Another one of our cultural days has arrived; it is Easter. I'm sure there are many of you out there who have wondered why we use the images of the Easter Bunny with eggs related to Easter time. I know I did, when I was a child. Of course as a child I had that innate ability, that all children do, to know enough not to question why I was getting chocolate and sugar charged eggs. My memory is filled with that incredible mind racing flow of the pre-diabetic charge I experienced, as I ate half of the eggs I found, while searching for the remaining eggs.
There was something about white and yellow flowers, filling my thoughts with white Easter eggs and soft yellow lemon flavoured sugar or marshmallow centers. Mmm... the best. Something was said about a Cross, a cave and a big stone and Jesus coming out. In my mind as a little boy I just thought it was the cave where the Easter Bunny lived. At least I could tell it was about goodness and life. Of course, I thought, when they talked about the SON of GOD rising on Easter morning, they meant the SUN, GOD had made in the sky, rising on Easter morning. I'd think to myself, the SUN rises every morning doesn't it, so why was this morning so important?
But sometimes the things meant to point us to the point, become seemingly pointless if we get distracted by the trappings. I guess that's why they call them trap-pings.
This was one of the few times a year we children got to stay in the big people service, hearing the stories they got to hear. Of course, this made me wonder why we didn't stay with them every service. The stories were filled with pictures, and the minister was really nice, and happy, as he told us about Jesus being killed, by and for selfish people. This kinda left me confused. It was sad, why could he smile about this? And until he shared about what happened on the third day, I never understood what it was all about. Hey, I guess I did eventually focus after all. We sang songs like the 'Old Rugged Cross', 'Because He Lives ' and 'Coming Again'. All of us little ones tried to keep up as best we could, not really knowing the words.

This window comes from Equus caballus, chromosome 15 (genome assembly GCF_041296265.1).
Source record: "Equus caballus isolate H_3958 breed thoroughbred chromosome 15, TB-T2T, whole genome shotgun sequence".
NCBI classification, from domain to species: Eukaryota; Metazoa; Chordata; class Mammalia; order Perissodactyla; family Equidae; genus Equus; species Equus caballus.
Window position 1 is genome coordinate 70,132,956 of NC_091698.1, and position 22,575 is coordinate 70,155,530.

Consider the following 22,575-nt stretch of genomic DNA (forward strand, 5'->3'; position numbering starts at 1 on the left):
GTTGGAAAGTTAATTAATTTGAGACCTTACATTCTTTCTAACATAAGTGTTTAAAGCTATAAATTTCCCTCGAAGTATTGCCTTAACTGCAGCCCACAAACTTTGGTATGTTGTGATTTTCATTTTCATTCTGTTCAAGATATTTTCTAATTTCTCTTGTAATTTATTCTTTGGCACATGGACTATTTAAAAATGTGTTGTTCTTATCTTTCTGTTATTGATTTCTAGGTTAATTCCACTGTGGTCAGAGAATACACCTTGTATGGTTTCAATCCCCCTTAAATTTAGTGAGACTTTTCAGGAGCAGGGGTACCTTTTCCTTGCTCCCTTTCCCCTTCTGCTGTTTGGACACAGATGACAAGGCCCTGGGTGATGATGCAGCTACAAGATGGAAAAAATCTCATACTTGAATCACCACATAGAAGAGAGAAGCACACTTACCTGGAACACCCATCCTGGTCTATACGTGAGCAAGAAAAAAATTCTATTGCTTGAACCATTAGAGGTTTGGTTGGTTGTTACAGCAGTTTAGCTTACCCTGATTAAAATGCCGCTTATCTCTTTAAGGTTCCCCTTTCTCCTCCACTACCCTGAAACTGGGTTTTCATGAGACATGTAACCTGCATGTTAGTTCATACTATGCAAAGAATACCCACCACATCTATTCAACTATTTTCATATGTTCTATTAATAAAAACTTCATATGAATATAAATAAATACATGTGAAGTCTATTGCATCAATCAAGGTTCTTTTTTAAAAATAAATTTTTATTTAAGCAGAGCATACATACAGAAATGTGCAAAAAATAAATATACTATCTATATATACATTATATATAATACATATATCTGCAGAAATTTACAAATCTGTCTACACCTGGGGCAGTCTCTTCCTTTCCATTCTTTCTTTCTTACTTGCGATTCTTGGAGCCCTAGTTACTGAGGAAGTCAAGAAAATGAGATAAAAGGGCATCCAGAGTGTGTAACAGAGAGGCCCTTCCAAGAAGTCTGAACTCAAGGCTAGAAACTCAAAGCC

However, there was that one song we knew from Sunday school, 'Jesus Loves Me', and you should have seen us shine then. You never saw so many little kids sing as loud as they could, trying to out sing our parents, but...it was always met with big smiles from the adults.
No doubt, we were a little distracted by the egg hunt coming after Sunday school, so maybe we didn't really focus on the point they were trying to share, you know, that Life had overcome death. As attested to by thousands, after Christ walked among them again. But hey, don't we all have lapses in focus and miss things in life? Distractions becoming our attraction, kinda thing, huh. I heard a twist on a modern adage, somewhere, “If we don't plan to focus in life, we are planning to miss valuable things about life.”
Speaking of distractions, I was going to share where these distracting symbols, we use at Easter time, come from. Well, for a long time, it was believed they originated amoungst the German peoples pre-Christian worship system. If you go back to last weeks editorial, I wrote on the Origin of the word Easter. As I wrote, I failed you as a reader, and I apologize for that. I got drawn into this stories narrative and didn't communicate, the story of Eostre, or Ostre, was about a work of fiction, written in the style of Viking lore. However, what is historical is, these Viking tribes, from around 800 to 1100 AD, moved all over the European lands, conquering and settling these territories at different times. As they did, they imported their traditions and beliefs, including fictional children stories, used to motivate children to behave well and grow more socially accountable.
The word East or “Ost” comes from their language, and being a very nautical people, so does "Nord, Süd, West. (pronounced Vesht)" As Europe developed so did the influence of these stories, spreading to our culture today. But, as a figure of worship among their pagan system, this deity is not substantiated in actual history. Wow, talk about distractions!